Prune and Train Japanese Maples
Japanese Maples are a favorite tree for their bright foliage and interesting shapes. Japanese Maple trees are not difficult to prune or train so they are looking their best. I am not an expert or trained, I have just experimented with seedlings I have grown and am passing on what I have learned so far.
Japanese Maples are so beautiful no matter what time of year. Especially if you prune and train Japanese Maples into beautiful shapes.
In Spring they emerge with bright foliage and as summer progresses that foliage can change color depending on the variety.
Mine I share today are basically mutts. When you start Japanese Maples from seeds you get what you get. The seeds I grew are from a winery that has a wide range of Japanese Maples of all colors.
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They cross pollinate so the colors of trees you get from growing those seeds can display any of the qualities from any of those trees. So if you think you are going to get a red Japanese Maple because the tree you collected seed from is red then you may be sadly disappointed.
But that doesn’t mean you won’t get pretty colors and you may very well get red. It is a surprise every time.
Be sure to see the video at the end where I share plain pruning and then how I prune and shape others.
When to Prune Japanese Maples
Lets get started on pruning. This is best done in late winter while the tree is still dormant. Plus with no foliage it is easier to see where you need to cut out or back limbs.
Where to start Pruning
Start with limbs that may be dead or crossing where they could rub or have been rubbing.
Note the limbs that are too close together. Pick one to keep and trim out the others.
Take your time, and walk around the tree often to make sure you are keeping it even.
Prune to Define the Japanese Maple Trunk
You will note the stems and limbs coming up from the base of this Japanese Maple obscures a true trunk area. Those will be trimmed off.
The limb at the top the arrow is pointing at is much longer than any others and needs to be trimmed back.
Some limbs just need to be edited out so there is not too many going every which a ways.
For smaller limbs I use my Fiskars Pruners and for larger I use the Fiskars Loppers
Create an upper Canopy
See how few limbs are left on the upper part of this tree? And I have shortened the limb that was so long it was off the camera view. Now it is inline with the other branches.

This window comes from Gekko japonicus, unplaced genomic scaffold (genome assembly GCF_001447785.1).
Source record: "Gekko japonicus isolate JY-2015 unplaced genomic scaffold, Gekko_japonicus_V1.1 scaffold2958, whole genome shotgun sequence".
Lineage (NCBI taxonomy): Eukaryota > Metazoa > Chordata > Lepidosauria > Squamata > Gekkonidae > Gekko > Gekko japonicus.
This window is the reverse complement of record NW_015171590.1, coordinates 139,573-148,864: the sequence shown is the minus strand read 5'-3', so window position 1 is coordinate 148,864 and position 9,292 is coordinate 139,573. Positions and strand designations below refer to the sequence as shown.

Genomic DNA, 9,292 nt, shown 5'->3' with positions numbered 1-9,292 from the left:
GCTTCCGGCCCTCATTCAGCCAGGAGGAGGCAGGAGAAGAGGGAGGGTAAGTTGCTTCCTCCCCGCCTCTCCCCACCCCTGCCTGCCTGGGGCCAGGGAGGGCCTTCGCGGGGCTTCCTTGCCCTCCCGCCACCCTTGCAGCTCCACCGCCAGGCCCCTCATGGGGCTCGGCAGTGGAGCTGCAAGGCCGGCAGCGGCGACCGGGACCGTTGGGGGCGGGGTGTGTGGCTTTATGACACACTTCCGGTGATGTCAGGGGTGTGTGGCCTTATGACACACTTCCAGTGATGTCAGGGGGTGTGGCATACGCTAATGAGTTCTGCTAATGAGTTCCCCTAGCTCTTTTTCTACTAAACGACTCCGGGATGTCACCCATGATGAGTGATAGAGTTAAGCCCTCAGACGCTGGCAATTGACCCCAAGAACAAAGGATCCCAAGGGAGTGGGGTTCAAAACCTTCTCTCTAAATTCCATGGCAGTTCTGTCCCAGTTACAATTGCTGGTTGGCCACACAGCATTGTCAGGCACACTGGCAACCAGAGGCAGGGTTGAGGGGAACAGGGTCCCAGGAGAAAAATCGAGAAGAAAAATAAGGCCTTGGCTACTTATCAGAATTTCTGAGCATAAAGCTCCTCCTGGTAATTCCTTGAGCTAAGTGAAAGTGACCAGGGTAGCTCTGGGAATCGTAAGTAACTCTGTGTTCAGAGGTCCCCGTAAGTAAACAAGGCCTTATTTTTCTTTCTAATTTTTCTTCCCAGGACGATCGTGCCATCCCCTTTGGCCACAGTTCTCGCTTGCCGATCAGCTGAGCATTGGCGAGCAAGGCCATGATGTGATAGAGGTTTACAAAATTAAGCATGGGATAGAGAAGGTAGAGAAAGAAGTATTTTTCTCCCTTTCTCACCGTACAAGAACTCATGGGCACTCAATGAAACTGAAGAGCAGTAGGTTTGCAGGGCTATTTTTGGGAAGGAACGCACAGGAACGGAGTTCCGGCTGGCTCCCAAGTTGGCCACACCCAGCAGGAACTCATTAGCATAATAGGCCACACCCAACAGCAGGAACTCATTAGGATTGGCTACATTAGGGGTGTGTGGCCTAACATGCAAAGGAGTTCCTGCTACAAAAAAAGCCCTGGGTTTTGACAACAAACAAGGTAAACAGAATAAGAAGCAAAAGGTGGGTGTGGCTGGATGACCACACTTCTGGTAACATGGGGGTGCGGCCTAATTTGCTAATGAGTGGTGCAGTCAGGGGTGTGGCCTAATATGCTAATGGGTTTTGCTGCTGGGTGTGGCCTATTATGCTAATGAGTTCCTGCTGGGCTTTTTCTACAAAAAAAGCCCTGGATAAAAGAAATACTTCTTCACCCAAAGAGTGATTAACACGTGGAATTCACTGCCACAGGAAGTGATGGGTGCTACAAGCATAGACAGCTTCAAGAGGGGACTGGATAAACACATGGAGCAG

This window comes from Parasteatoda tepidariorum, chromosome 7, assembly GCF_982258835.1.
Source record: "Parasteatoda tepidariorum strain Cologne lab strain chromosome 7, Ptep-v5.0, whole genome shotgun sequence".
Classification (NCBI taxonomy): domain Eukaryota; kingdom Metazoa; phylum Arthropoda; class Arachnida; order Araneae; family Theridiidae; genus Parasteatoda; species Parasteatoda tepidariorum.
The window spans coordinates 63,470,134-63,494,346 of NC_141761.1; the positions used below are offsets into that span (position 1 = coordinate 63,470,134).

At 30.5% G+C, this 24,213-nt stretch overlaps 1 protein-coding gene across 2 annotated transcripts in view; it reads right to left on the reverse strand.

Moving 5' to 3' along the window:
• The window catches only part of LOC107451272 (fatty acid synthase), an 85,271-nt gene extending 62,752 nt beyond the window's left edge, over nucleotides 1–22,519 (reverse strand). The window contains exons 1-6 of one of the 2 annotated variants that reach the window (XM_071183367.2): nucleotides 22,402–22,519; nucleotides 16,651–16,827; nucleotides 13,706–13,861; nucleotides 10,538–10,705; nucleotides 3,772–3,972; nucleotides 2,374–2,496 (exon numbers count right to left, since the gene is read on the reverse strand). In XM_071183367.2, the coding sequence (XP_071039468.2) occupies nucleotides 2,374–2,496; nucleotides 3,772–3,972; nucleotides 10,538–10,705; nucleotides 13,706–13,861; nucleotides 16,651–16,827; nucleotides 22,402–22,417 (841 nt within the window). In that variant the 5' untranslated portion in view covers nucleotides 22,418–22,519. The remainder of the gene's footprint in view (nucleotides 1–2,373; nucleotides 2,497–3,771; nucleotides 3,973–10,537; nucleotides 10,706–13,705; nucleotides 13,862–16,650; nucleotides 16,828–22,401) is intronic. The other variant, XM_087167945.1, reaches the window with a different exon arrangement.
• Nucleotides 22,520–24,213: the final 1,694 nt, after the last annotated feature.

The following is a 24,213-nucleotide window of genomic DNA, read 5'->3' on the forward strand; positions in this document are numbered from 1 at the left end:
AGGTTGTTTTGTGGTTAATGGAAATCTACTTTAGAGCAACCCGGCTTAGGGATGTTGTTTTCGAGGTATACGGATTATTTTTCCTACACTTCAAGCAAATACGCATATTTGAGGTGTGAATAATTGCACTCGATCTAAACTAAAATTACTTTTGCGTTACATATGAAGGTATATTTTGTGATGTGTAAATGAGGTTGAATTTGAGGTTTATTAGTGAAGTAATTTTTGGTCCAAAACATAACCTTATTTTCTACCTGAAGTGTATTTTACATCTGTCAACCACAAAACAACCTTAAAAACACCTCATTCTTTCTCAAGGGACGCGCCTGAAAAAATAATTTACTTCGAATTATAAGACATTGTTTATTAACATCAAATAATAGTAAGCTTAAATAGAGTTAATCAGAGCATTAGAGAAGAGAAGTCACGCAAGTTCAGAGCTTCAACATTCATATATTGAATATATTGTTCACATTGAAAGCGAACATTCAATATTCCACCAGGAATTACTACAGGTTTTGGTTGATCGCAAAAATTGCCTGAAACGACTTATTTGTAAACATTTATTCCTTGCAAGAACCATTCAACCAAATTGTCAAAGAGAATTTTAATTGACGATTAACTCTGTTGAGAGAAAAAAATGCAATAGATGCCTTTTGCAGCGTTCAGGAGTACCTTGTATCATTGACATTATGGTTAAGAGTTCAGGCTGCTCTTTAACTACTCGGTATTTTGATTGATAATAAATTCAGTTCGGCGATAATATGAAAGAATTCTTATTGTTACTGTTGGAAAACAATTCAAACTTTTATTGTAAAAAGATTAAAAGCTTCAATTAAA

The rest of the trunk beneath this canopy is cleared of limbs.
How to Shape Japanese Maple
I have no idea how this is done by experts but this works for me and you care really create some fantastic shapes.
Start with pantyhose strips. They are stretchy so they don’t cause damage, they last forever and they actually turn green in the weather. I use them extensively when training roses on arbors or pillaring roses.
Bow the limbs down and secure by tying in with the pantyhose strips. This may look overly dramatic but they will spring back some after being tied down.
See the top limbs? They were tied down previously, note how they came back up some. It ends up being an umbrella shape.
I leave them tied like this at least one season but I may see how they are faring in mid to late Summer to see how they are shaping up.
I will be sure to share the progress.
Here is my video for you! Enjoy.
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Until next time…
When this virus gets under control, I will invite you over to give you a grafting demo. As I mentioned, on my 3 apple trees, I think I now have about 11 kinds of apples grafted. They are young so haven’t produced. But, I am looking forward to when they produce.
I look forward to it, Thank you so much!
Great article, very helpful. Do you think it’s OK to shape Japanese Maples in the late Spring (ie, now in June) ? Also, I have shaping wire to help bend the branches, but would still advise using the pantyhose?
Thanks so much,
Love Japanese maples and interested in bonsai. My problem is I am 70 and it takes a while to train. So maybe I need to think small and enjoy them while I can. Wish I had started sooner. Thanks Steve Crawford Newark Delaware
Quite frankly, I wish I had started sooner as well.